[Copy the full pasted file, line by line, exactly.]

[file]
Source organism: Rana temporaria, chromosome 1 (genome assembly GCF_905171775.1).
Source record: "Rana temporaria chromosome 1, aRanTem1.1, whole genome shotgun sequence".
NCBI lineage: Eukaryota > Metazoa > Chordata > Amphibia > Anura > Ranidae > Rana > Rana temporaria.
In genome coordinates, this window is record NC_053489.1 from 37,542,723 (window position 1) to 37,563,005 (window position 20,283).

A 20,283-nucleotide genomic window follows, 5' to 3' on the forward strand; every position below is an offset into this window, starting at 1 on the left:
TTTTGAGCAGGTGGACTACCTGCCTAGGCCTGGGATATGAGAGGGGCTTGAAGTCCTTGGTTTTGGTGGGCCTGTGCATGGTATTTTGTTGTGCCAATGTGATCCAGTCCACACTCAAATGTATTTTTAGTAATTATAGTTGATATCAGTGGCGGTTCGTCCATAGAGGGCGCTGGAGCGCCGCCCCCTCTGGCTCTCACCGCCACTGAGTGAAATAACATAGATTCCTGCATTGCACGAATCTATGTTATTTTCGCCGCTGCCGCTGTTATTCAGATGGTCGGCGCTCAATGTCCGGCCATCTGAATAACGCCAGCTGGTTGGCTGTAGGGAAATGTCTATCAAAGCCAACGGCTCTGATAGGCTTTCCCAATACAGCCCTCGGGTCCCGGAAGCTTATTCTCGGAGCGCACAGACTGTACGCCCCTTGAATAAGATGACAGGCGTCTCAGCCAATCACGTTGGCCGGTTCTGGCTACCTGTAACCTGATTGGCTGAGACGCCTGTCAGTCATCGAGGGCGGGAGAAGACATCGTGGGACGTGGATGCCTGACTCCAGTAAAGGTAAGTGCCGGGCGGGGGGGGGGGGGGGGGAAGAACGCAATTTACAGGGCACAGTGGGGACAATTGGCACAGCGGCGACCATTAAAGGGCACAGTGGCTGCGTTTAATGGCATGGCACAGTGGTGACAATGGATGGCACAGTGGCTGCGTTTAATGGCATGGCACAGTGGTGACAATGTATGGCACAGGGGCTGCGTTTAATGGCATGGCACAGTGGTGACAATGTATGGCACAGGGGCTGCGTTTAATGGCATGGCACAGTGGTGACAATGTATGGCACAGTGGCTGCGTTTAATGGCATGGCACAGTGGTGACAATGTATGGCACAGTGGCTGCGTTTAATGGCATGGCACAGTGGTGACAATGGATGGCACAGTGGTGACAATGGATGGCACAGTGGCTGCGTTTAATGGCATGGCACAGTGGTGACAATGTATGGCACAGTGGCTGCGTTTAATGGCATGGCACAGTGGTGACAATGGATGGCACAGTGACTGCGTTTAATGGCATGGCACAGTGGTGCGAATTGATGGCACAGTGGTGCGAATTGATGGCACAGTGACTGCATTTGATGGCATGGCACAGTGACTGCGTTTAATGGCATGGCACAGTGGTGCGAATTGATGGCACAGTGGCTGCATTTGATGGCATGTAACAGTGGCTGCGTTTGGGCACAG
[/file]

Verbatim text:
Source organism: Rana temporaria, chromosome 1 (genome assembly GCF_905171775.1).
Source record: "Rana temporaria chromosome 1, aRanTem1.1, whole genome shotgun sequence".
NCBI lineage: Eukaryota > Metazoa > Chordata > Amphibia > Anura > Ranidae > Rana > Rana temporaria.
In genome coordinates, this window is record NC_053489.1 from 37,542,723 (window position 1) to 37,563,005 (window position 20,283).

A 20,283-nucleotide genomic window follows, 5' to 3' on the forward strand; every position below is an offset into this window, starting at 1 on the left:
TTTTGAGCAGGTGGACTACCTGCCTAGGCCTGGGATATGAGAGGGGCTTGAAGTCCTTGGTTTTGGTGGGCCTGTGCATGGTATTTTGTTGTGCCAATGTGATCCAGTCCACACTCAAATGTATTTTTAGTAATTATAGTTGATATCAGTGGCGGTTCGTCCATAGAGGGCGCTGGAGCGCCGCCCCCTCTGGCTCTCACCGCCACTGAGTGAAATAACATAGATTCCTGCATTGCACGAATCTATGTTATTTTCGCCGCTGCCGCTGTTATTCAGATGGTCGGCGCTCAATGTCCGGCCATCTGAATAACGCCAGCTGGTTGGCTGTAGGGAAATGTCTATCAAAGCCAACGGCTCTGATAGGCTTTCCCAATACAGCCCTCGGGTCCCGGAAGCTTATTCTCGGAGCGCACAGACTGTACGCCCCTTGAATAAGATGACAGGCGTCTCAGCCAATCACGTTGGCCGGTTCTGGCTACCTGTAACCTGATTGGCTGAGACGCCTGTCAGTCATCGAGGGCGGGAGAAGACATCGTGGGACGTGGATGCCTGACTCCAGTAAAGGTAAGTGCCGGGCGGGGGGGGGGGGGGGGGAAGAACGCAATTTACAGGGCACAGTGGGGACAATTGGCACAGCGGCGACCATTAAAGGGCACAGTGGCTGCGTTTAATGGCATGGCACAGTGGTGACAATGGATGGCACAGTGGCTGCGTTTAATGGCATGGCACAGTGGTGACAATGTATGGCACAGGGGCTGCGTTTAATGGCATGGCACAGTGGTGACAATGTATGGCACAGGGGCTGCGTTTAATGGCATGGCACAGTGGTGACAATGTATGGCACAGTGGCTGCGTTTAATGGCATGGCACAGTGGTGACAATGTATGGCACAGTGGCTGCGTTTAATGGCATGGCACAGTGGTGACAATGGATGGCACAGTGGTGACAATGGATGGCACAGTGGCTGCGTTTAATGGCATGGCACAGTGGTGACAATGTATGGCACAGTGGCTGCGTTTAATGGCATGGCACAGTGGTGACAATGGATGGCACAGTGACTGCGTTTAATGGCATGGCACAGTGGTGCGAATTGATGGCACAGTGGTGCGAATTGATGGCACAGTGACTGCATTTGATGGCATGGCACAGTGACTGCGTTTAATGGCATGGCACAGTGGTGCGAATTGATGGCACAGTGGCTGCATTTGATGGCATGTAACAGTGGCTGCGTTTGGGCACAG